Change Your Image
Upload An Image
Crop And Save
A tragic, beautiful movie with tremendous poignancy.
Never before have I felt so immensely satisfied with a Harry Potter movie.
The opening sequence may be one of the most beautiful and heartbreaking moments in the series. It is absolutely gut-wrenching to see how much Voldemort (menacingly played by Ralph Fiennes) has taken over and what has to be done to protect the ones we love. I've seen the movie three times (more than any Potter movie); and this particular moment never fails to move me.
The acting is absolutely spectacular in this movie. I'm so glad the trio stepped up their game because the movie would have collapsed had they not been up to the challenge. Emma was absolutely phenomenal; I was really quite impressed with her performance. Nuanced, poignant, and deeply affecting. She has come a very long way, and I'm grateful that she stepped up her game. Rupert was great. You could always tell in the past movies that he had potential, and it was certainly shown in this one. We get to see a very different side of Ron. Daniel gave a good performance, but he was the weakest of the three.
Sure enough, we get to the middle, which has been criticized by some. To me, a lot of the past movies in the series failed to capture a lot of the emotional resonance that were in the books. With Deathly Hallows 1, during the middle sequence, we are rewarded with some of the most beautiful, touching, and poignant moments in the series that define our heroes. These moments either made everyone in the theater giddy with happiness, or sad due to the losses. Deathly Hallows 1, above all else, is a coming-of-age tale, as our heroes that we have come to know and love change and develop into adults. A magnificent and highly moving evolution that was, unfortunately, sometimes sorely missing in the previous outings. Deathly Hallows 1 proves why we fell in love with witches and wizards, and it's because they're just like us, dealing with the same internal conflicts we all have gone or are going through.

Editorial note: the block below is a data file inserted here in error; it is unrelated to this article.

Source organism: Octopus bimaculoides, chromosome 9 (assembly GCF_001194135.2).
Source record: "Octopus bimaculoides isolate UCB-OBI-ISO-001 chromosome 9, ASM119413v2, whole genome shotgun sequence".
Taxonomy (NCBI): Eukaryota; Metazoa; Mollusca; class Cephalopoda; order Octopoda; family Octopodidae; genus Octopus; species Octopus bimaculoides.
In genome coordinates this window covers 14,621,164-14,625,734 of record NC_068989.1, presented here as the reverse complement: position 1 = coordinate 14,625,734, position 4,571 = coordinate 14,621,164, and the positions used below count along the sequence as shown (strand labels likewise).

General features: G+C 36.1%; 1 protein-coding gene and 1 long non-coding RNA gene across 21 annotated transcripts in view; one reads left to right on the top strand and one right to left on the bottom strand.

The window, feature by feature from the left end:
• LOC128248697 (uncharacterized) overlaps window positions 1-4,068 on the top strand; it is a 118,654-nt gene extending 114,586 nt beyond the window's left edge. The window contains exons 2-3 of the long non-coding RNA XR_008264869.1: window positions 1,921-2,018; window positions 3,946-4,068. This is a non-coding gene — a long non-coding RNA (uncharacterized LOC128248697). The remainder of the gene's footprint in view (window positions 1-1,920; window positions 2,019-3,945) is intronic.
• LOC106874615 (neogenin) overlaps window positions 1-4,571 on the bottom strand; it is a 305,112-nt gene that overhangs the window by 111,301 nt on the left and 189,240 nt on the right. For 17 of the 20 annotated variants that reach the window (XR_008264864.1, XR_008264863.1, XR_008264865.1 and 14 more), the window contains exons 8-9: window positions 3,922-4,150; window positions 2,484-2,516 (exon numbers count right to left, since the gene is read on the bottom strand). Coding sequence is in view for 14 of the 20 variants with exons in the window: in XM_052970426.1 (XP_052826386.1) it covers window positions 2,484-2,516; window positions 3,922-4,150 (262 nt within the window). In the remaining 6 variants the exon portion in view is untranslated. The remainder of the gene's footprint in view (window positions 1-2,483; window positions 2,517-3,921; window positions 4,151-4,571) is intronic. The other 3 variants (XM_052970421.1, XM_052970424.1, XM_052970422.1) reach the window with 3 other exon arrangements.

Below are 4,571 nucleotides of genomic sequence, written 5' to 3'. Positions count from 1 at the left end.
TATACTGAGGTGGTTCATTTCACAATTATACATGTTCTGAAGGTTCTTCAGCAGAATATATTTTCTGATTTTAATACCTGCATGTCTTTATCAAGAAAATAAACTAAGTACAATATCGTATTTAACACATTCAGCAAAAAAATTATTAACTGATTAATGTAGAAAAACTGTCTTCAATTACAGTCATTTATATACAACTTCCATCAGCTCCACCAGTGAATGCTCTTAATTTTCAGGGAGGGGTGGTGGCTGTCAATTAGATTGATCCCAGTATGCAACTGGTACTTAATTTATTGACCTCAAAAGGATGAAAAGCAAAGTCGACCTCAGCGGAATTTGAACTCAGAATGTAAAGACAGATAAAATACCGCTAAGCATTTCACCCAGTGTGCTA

The action sequences are excellent, and Yates has proved to be very apt at creating suspense. A lot of people jumped at one particular scene in the movie.
The cinematography (filmed by Eduardo Serra) is absolutely gorgeous and stunning to look at. I was in awe at the breathtaking beauty of England's countryside. Fortunately, not once did the very impressive special effects overwhelm a scene, which was very comforting. The production design is absolutely staggering, and Alexandre Desplat's haunting score blends in with the movie perfectly ('Obliviate' is one of the best tracks in the series).
Yates and Kloves have captured the essence of Rowling's very dark story with grace and potency, creating a movie that is extremely faithful to the source material both thematically and in content. This is by far the most satisfying movie in the series, and easily the most mature. I personally cannot see how any fan could be disappointed in it.